Winnipeg Free Press - PRINT EDITION

Tiger's a golfer, not a role model

If he wins the Masters, will you be angry? Why?

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Tiger WOODS will win a major soon and maybe even this Sunday at the Masters. He's ready for it. Are we?

You can be assured, should Woods have Augusta National's emblematic green jacket slipped over his shoulders late Sunday afternoon, there will be discussion and debate in living rooms all over the world.

Some will be happy for him. Others will seethe with contempt.

Tiger Woods cheated on his wife. A lot. Then he got caught and had the tabloid press mercilessly spread the details of pancake house parking lot trysts and five-star hotel assignations in a news cycle that lasted for months.

Woods and his proclivities took on serial killer status and at the very same time his body and golf game fell apart.

An unpredictable vortex latched on like a thirsty leech and the man who liked to control all had his feet of clay shattered into so many pieces upon crashing to Earth.

Now, slowly but surely, Wood has put his golf game back together and apparently his life. Recently photos of him and his ex-wife watching their kids play soccer were followed up by the announcement Woods was dating U.S. Olympic downhill skier Lindsey Vonn.

Woods has won three tournaments on the PGA this season and was the favourite in the eyes of many golf analysts heading into the year's first major.

Tiger is back. Almost. Woods won't really be on top again until he's won a major.

Winning the Farmers Insurance Open or Mastercard Invitational does not strike the same chord in America's collective conscience as does the Masters.

No one is going to get too worked up about Woods cashing a cheque in Miami. But at Augusta? That's a different story.

Vonn skewered Woods at the time of his personal meltdown, offering a very public critique of his staged apology to sponsors and fans.

"They're like, 'Yeah, you're awesome, you go have that sex,' " Vonn said, taking a jab at Woods and his forgiving entourage.

Her stance seems to have softened, however, and she has been seen following Woods at tournaments including this week.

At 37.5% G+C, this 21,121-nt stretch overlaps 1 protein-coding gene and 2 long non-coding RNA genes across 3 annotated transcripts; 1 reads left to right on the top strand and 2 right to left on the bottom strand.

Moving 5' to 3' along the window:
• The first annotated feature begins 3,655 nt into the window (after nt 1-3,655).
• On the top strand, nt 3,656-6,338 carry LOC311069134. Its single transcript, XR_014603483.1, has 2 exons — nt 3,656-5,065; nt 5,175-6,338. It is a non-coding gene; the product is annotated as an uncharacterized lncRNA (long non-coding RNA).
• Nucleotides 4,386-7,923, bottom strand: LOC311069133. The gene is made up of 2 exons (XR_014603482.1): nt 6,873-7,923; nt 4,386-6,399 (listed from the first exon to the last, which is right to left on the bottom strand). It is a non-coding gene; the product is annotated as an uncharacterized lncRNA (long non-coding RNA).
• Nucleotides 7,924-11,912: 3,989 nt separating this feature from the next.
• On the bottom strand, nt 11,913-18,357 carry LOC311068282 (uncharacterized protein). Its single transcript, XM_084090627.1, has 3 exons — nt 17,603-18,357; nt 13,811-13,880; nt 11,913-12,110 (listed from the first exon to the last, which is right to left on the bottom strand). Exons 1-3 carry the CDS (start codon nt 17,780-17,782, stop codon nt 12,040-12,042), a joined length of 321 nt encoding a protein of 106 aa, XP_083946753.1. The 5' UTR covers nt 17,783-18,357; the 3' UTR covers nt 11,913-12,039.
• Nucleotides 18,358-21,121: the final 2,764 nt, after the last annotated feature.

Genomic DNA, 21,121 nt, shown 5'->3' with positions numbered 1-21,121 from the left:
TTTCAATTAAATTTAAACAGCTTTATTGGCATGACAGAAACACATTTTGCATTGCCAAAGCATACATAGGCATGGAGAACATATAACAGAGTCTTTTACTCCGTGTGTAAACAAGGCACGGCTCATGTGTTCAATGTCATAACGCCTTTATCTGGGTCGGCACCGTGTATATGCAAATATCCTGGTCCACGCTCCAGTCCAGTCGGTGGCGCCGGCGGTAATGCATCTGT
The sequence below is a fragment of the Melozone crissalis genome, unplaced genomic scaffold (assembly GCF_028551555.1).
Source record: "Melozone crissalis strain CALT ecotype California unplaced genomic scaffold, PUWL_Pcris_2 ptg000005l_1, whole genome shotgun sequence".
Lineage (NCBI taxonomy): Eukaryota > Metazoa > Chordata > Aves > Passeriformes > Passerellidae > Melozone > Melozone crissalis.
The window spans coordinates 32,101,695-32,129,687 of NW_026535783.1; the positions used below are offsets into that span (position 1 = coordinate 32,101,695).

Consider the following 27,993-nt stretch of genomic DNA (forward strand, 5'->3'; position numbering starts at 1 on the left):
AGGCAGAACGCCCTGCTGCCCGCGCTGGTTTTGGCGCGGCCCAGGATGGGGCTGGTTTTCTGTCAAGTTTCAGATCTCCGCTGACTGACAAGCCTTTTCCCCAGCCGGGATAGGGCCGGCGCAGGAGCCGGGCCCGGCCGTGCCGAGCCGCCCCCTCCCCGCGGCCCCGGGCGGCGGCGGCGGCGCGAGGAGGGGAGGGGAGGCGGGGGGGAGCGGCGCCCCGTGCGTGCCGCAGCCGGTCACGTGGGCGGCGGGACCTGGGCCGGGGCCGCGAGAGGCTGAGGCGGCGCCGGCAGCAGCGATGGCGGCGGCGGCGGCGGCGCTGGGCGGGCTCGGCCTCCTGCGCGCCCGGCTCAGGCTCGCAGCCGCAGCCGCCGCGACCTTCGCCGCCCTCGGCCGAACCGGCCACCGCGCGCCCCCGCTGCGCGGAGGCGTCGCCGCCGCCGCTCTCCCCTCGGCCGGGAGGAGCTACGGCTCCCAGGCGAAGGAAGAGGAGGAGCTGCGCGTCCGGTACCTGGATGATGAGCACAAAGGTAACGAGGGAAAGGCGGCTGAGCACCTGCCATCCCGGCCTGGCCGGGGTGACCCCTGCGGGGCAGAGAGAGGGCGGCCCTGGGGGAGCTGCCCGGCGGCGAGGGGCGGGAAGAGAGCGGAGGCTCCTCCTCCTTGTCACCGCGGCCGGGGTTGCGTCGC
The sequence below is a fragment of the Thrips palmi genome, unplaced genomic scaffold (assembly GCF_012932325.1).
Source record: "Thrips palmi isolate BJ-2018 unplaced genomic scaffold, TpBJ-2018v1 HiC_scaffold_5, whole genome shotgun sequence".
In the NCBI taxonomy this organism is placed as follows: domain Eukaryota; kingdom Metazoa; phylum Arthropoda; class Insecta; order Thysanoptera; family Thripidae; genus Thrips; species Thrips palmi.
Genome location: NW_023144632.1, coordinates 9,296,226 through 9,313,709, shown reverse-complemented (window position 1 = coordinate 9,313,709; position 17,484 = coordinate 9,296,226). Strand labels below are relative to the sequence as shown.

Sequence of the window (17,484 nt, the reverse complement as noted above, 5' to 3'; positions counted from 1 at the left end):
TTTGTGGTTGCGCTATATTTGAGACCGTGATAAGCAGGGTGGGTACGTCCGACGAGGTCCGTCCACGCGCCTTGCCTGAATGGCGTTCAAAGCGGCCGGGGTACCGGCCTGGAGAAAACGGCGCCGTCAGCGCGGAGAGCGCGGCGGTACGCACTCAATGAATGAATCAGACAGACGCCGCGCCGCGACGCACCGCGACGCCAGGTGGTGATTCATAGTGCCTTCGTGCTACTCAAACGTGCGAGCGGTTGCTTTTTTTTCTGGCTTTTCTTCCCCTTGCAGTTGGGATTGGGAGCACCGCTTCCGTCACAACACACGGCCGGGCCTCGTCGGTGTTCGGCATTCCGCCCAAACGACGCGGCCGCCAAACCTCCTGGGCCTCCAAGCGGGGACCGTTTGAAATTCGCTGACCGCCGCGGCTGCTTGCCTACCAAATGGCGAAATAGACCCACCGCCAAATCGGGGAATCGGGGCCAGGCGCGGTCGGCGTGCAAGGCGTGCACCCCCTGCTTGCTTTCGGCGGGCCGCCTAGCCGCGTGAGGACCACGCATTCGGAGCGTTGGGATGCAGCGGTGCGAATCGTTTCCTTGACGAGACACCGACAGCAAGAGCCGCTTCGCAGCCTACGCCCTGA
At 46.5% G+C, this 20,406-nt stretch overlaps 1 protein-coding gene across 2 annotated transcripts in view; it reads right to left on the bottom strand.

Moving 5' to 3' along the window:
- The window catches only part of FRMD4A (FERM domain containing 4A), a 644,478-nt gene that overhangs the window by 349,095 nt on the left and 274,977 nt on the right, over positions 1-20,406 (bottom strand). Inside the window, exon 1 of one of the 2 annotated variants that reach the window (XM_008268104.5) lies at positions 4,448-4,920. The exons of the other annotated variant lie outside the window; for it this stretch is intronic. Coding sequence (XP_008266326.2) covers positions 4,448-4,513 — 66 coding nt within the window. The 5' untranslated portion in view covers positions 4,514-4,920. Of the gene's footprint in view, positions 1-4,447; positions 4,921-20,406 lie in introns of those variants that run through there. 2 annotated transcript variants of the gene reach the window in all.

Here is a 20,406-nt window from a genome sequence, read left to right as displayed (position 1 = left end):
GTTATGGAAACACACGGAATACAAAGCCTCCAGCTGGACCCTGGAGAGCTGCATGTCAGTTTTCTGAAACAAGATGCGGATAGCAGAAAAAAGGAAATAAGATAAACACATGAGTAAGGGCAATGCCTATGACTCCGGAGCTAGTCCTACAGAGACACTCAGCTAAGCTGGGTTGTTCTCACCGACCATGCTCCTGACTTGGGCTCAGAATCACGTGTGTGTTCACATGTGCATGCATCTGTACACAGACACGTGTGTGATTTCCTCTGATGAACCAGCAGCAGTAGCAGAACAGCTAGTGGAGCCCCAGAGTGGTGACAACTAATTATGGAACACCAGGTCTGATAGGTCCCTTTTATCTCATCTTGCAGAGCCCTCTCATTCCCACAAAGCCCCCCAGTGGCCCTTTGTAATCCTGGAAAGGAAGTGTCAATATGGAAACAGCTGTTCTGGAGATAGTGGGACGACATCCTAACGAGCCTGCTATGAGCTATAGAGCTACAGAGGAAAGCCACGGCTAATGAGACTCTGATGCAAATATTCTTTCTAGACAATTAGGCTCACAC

Vonn clearly has more at stake in Woods and his behaviour than the rest of us and celebrities are not immune to redemption. They too deserve a second chance.

Personally, Woods is just a golfer to me. I won't be holding him up as an example, good or bad, to friends or family.

My perspective is perhaps a little different. I've spent my professional life around athletes and know them to be flawed, no more and no less, as are we all.

Woods can hit a high fade like no one else on the planet but that's where the admiration begins and ends.

Being angry at Woods, as many people certainly are, is perhaps an opportunity for a little self analysis. Who are you really mad at and why? Some stranger in golf shoes? Probably not.

Woods sold the squeaky clean image for profit and turned out to be a fraud in that sense. He wasn't the first and he won't be the last. It's almost a guarantee that one of the idols in your house isn't what he or she pretends to be. Shocking, I know.

A colleague told me Friday morning he wants Woods to win this weekend because it will make for great theatre and when he is at his best, there's nothing like it in the world.

It's true, when Woods is right and at the top of his game, it's virtuoso and worthy of appreciation.

To be honest, I hope Tiger's got his personal stuff ironed out. I hope he's found some inner peace. I hope the same for you.

But that's not why I'll be watching Sunday. I'll be watching for the sport. The competition and the pursuit of excellence.

Sports isn't life. Woods isn't anything but a human-athlete.

I'll judge the golfer on his merits from tee to green. The rest? That's not my game. Twitter @garylawless

Republished from the Winnipeg Free Press print edition April 13, 2013 C7

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About Gary Lawless

Gary Lawless is the Free Press sports columnist and co-host of the Hustler and Lawless show on TSN 1290 Winnipeg and
Lawless began covering sports as a rookie reporter at The Chronicle-Journal in Thunder Bay after graduating from journalism school at Durham College in Ontario.
After a Grey Cup winning stint with the Toronto Argonauts in the communications department, Lawless returned to Thunder Bay as sports editor.
In 1999 he joined the Free Press and after working on the night sports desk moved back into the field where he covered pro hockey, baseball and football beats prior to being named columnist.


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